Ted Hughes – “Crow’s Song about God”

5 thoughts on “Ted Hughes – “Crow’s Song about God””

  1. I can never enjoy Ted Hughes’ poetry, because the personal baggage about him and his public figure is so very great. It may cut both ways: it may simply be that I find so extremely unsympathetic that this stops me from seeing how excellent a poet it is; or it may be that his public figure makes a lot of other people value his mediocre poetry a lot more than they should, as it provides false echoes that make his words resonate beyond their worth. I’m honestly not sure which one it is.

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  2. In general I don’t understand this position when it comes to artists. So many of them are flawed & terrible, & so many of us respond to different versions of awfulness, that there’d be few people left to read or watch or listen to if we couldn’t get their personal lives out of our heads. The best discussion of this for me is still a Stephen Fry documentary about his love of Wagner, despite all the reasons he should hate him. As I’ve read Hughes’s poetry I’ve spent a lot of time listening to podcasts & reading interviews with his recent biographer, & others who love him despite his flaws, & I’m willing to bet the real Hughes is somewhere between those who’ll forgive him nothing, & those who’ll forgive him anything.

    For his work, I certainly find whole deserts of unreadable stuff in his 1200pp collected; but I don’t know anyone in the 20th C who wrote in English as well as he did about war/suffering, or the natural world. But that’s just me.

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  3. Your stance is generally the correct one, but I feel Ted Hughes is a bit of an exception here. His “Crow” book, from which I understand you took this poem, was written in between Plath’s suicide and the next one, that of Asia Weevill (who also killed his daughter with her). Of course, it’s hard not to read anything related to such circumstances in such a work. It’s not always that easy to separate work from the author: very easy to ignore who built a hammer when you’re using it, or even to feel no compulsion to investigate the biography of a sculptor whose statues you find appealing; but poets are on the other extreme, of maximum closeness with the work, which very often requires that the work is read within the context of the life and circumstances (Auden’s September 1, with its reference to “the end of a low, dishonest decade,” would be an obvious example here: try reading that without a basic knowledge of the era he refers to). Hughes himself persistently mixed up his life with his work: he wasn’t what you would call an escapist writer. He opened himself up to this line of attack. Which, of course, doesn’t mean he was a bad poet and indeed may end up making him even a better poet than he would have been otherwise.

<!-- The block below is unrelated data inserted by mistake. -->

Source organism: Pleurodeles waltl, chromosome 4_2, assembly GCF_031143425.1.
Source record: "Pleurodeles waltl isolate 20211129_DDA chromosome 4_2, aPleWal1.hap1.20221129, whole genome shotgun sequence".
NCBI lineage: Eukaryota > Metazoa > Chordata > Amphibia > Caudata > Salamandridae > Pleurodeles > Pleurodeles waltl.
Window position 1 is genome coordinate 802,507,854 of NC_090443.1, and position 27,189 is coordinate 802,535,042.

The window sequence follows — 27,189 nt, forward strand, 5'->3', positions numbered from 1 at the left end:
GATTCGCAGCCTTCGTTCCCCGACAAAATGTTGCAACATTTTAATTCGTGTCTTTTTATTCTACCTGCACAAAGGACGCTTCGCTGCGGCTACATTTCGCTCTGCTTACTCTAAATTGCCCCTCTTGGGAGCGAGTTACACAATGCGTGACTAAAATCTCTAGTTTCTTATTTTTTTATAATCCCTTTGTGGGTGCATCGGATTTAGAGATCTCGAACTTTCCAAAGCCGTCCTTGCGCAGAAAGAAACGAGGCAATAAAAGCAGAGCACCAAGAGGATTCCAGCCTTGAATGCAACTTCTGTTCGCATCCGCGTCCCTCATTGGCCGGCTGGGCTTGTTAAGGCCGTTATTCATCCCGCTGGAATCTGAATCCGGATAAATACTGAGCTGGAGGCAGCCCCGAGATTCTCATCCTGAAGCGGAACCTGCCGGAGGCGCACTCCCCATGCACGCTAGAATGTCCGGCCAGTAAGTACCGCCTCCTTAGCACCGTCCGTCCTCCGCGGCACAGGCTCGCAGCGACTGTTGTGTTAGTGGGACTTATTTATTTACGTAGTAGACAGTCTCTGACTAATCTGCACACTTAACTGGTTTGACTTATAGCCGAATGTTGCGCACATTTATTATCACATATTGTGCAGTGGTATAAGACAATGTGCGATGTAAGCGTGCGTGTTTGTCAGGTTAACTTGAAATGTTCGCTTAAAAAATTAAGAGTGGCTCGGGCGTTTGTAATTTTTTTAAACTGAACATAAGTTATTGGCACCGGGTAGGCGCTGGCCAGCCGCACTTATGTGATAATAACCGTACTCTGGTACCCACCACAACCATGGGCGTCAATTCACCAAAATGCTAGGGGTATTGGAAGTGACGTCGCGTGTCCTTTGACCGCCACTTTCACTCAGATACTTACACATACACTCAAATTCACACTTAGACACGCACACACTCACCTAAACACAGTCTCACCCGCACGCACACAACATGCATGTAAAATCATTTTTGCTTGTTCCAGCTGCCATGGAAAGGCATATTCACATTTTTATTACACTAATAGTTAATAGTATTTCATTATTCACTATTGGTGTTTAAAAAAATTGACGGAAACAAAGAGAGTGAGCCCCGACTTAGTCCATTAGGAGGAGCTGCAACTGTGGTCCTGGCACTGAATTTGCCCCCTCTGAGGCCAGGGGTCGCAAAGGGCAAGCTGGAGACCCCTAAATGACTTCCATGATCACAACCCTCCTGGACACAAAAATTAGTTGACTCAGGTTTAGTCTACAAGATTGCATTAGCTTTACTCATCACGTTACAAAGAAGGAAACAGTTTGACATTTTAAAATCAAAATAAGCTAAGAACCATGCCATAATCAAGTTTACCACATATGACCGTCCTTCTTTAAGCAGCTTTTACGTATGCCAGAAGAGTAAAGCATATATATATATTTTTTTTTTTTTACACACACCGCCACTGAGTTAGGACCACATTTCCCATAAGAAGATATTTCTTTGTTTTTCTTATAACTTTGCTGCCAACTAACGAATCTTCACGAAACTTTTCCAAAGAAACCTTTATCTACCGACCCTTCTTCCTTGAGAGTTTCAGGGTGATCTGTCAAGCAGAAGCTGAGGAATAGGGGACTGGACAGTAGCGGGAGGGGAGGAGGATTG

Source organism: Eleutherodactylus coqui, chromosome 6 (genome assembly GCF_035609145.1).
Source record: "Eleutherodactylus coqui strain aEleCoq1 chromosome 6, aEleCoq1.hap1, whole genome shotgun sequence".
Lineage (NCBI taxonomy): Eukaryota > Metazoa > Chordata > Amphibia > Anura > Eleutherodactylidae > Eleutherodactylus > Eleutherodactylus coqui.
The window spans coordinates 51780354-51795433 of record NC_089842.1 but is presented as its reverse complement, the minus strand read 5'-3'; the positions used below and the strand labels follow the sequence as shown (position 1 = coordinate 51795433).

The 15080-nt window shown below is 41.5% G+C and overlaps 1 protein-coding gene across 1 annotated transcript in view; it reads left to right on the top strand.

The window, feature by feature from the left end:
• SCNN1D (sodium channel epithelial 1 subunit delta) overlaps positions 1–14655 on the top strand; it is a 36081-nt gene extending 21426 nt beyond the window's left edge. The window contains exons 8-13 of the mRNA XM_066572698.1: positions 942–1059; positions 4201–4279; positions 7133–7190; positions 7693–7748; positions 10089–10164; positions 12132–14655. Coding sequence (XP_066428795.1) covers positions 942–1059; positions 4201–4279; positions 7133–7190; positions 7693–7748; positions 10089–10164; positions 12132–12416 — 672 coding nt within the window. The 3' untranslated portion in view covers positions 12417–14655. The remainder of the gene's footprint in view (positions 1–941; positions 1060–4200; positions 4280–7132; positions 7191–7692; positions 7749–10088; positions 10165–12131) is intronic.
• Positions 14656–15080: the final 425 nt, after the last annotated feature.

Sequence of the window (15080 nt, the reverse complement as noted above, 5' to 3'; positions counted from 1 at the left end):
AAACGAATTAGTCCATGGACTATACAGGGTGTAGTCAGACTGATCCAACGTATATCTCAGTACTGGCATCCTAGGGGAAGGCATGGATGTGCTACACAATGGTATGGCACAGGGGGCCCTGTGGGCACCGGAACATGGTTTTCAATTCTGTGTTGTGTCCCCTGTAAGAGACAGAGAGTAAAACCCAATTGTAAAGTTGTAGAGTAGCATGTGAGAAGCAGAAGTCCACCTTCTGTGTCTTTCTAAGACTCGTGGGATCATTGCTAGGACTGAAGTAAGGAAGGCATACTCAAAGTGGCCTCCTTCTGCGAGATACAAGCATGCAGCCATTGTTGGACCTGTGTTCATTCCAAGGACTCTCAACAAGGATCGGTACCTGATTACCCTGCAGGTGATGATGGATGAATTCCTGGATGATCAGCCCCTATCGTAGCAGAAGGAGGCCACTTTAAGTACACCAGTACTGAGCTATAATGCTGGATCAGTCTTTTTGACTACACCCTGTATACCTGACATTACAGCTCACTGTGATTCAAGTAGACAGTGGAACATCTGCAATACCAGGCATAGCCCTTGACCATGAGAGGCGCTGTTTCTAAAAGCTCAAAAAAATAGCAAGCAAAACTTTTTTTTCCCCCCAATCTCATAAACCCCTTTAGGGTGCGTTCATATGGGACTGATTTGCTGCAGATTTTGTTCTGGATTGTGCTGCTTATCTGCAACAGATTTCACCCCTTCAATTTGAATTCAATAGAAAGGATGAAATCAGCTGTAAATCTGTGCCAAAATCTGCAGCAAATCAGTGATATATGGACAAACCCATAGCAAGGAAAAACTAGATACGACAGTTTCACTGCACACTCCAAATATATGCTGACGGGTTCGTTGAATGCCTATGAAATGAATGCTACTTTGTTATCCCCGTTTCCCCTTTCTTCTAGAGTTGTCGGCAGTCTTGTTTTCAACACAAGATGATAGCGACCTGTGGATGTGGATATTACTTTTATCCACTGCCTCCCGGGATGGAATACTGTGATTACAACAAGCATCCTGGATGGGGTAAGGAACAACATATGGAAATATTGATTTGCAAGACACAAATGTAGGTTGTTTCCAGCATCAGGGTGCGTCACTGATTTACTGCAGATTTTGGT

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  4. No I totally agree. I didn’t mean to suggest we ignore the biography, but just to come to terms with it. I love reading biographies. The version of Crow in his Collected, which brings so many Crow poems that weren’t together in his lifetime, is almost too much, it feels like an impossible work in progress being done by someone who’s barely holding it together. It is pretty impossible to read so many tortured & torturing & desperate & violent poems without reference to Plath & Weevil & the daughter.

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  5. “To reveal art and conceal the artist is art’s aim” Oscar Wilde.
    I like that quote because it puts it up to us to see what it is we ourselves make of the poem/painting/play. I think it gets harder and harder to do that these because we are listening to opinion and judgement from dawn to dusk but maybe art is the one place we can try to have fresh eyes and separate the artist from the art. I love your posts. Thank you.

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